Dawn of War 3 arrives with big armies, base-building, massive elite units and a new art style that on the face of it looks a lot more cartoony than the previous games in the real-time strategy series.
There’s less detail in each unit, too, particularly compared to the highly-detailed soldiers of Dawn of War 2, which sacrificed big armies and base-building for micro-management of hero units.
So, what’s developer Relic going for with Dawn War 3? Game director Philippe Boulle told Eurogamer the new art style is all about making the game more responsive – and yes, that’s an approach in part inspired by MOBAs.
Responsiveness means different things to different people, of course. For Relic, a lot of it has to do with how quickly units respond to player commands, and how clearly those units tell the player they’re responding.
“Think of a large unit like the Imperial Knight,” Boulle said. “She is slower than other units, but that’s part of her gameplay. That doesn’t mean she is non-responsive. So when you click the animation starts, you get that feedback that okay, I’m moving, the audio cue comes in, the game tells you, yes, I understand that order and I’m starting to execute it.
“And things like abilities execute more quickly and have less of a hidden windup. That’s one of the things previous games in the franchise have had a few problems in terms of, you would issue a command and there’s very subtle things happening in terms of animation transitions, but the player doesn’t really see those so it feels more sluggish than it should – or that the audience has every right to expect now. So the game moves faster and responds more quickly than it ever has before.”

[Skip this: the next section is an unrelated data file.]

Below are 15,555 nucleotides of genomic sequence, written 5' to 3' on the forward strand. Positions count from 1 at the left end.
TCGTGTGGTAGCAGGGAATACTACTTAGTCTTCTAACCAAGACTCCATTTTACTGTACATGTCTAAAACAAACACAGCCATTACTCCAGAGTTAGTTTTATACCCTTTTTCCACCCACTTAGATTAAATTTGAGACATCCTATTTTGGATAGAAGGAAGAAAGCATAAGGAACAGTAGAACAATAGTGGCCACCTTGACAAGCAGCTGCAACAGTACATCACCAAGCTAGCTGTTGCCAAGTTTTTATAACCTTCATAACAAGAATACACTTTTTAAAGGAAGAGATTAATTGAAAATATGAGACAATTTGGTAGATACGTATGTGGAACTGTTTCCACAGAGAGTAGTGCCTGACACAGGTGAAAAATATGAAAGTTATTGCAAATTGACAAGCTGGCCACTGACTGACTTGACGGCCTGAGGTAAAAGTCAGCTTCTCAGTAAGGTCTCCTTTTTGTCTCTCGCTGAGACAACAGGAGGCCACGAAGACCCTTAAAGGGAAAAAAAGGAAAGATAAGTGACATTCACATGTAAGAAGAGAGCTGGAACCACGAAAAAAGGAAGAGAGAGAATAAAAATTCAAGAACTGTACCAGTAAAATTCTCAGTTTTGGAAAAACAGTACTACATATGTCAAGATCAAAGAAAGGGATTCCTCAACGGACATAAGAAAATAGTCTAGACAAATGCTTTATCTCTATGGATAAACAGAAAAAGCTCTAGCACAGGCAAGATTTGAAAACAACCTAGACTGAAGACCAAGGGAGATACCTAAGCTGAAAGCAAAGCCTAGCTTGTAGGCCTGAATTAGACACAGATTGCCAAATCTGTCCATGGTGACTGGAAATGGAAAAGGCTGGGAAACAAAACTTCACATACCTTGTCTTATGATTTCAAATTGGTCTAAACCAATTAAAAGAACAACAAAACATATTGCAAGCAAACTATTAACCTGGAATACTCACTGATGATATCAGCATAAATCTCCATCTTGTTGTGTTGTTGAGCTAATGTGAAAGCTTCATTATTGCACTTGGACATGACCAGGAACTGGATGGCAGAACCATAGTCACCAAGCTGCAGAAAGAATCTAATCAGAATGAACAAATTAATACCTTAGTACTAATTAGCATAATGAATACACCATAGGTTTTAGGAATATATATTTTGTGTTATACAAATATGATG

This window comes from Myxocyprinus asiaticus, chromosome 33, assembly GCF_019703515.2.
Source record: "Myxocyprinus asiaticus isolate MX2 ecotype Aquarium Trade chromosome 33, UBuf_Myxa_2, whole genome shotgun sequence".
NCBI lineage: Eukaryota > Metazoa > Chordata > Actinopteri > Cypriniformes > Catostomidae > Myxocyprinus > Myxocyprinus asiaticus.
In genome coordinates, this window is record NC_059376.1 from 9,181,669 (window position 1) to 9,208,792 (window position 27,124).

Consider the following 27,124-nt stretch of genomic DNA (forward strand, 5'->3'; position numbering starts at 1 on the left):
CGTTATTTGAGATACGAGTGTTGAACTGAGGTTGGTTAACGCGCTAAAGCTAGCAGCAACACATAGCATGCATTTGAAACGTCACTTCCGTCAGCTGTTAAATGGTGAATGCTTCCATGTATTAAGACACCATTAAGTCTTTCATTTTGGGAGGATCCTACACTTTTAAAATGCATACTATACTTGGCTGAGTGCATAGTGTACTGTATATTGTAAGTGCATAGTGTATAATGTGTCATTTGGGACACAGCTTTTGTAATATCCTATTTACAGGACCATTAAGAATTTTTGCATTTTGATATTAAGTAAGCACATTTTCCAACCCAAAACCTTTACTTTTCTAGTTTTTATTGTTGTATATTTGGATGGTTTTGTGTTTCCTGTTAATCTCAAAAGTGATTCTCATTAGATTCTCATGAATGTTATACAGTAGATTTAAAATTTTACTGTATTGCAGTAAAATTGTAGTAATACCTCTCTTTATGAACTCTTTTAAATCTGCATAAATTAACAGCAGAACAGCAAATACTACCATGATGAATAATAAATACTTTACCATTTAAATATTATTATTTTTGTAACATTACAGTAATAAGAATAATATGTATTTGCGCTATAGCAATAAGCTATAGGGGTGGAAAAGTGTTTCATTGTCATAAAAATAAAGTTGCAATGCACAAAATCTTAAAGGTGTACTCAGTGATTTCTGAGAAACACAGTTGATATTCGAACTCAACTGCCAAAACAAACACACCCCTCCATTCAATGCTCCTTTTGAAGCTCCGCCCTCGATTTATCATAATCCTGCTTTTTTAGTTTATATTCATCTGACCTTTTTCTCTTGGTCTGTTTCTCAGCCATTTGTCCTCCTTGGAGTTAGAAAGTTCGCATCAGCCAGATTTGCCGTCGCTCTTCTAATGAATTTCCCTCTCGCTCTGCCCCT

Dawn of War 3 fuses the massive armies and base building of Dawn of War 1 with the powerful hero units of Dawn of War 2 to create a hybrid RTS that really pops. In a gameplay demo, I saw a large-scale battle with all the explosions and screen-shaking special abilities you’d expect, but things really took off when the huge Imperial Knight appeared on the battlefield. And when you trigger the Space Marine’s super-ability, the Orbital Bombardment, a laser fires from orbit. This beam gains in size and power the more targets it vaporises, so you can imagine just how busy your average Dawn of War 3 scrap can become.
Dawn of War 3’s new art style, then, is as much about helping the player make sense of all the on-screen chaos as it is making the game feel more responsive to your clicks.
An example: one of the Space Marine’s elite units (you pick three before each battle) is the Assault Terminators. They’re a slow-moving, tough melee unit which act like tanks, but they’re two abilities see them spring into action. The teleport lets them relocate and disrupt enemies, and the hammer slam lets them clear enemies out of an area.
When everything is kicking off, being able to differentiate your Assault Terminators from other units on the battlefield is crucial, because you need to use them in such a reactive way. The ideal situation is with a click they’ll jump into cover, kick everybody out then capture that cover. Boom.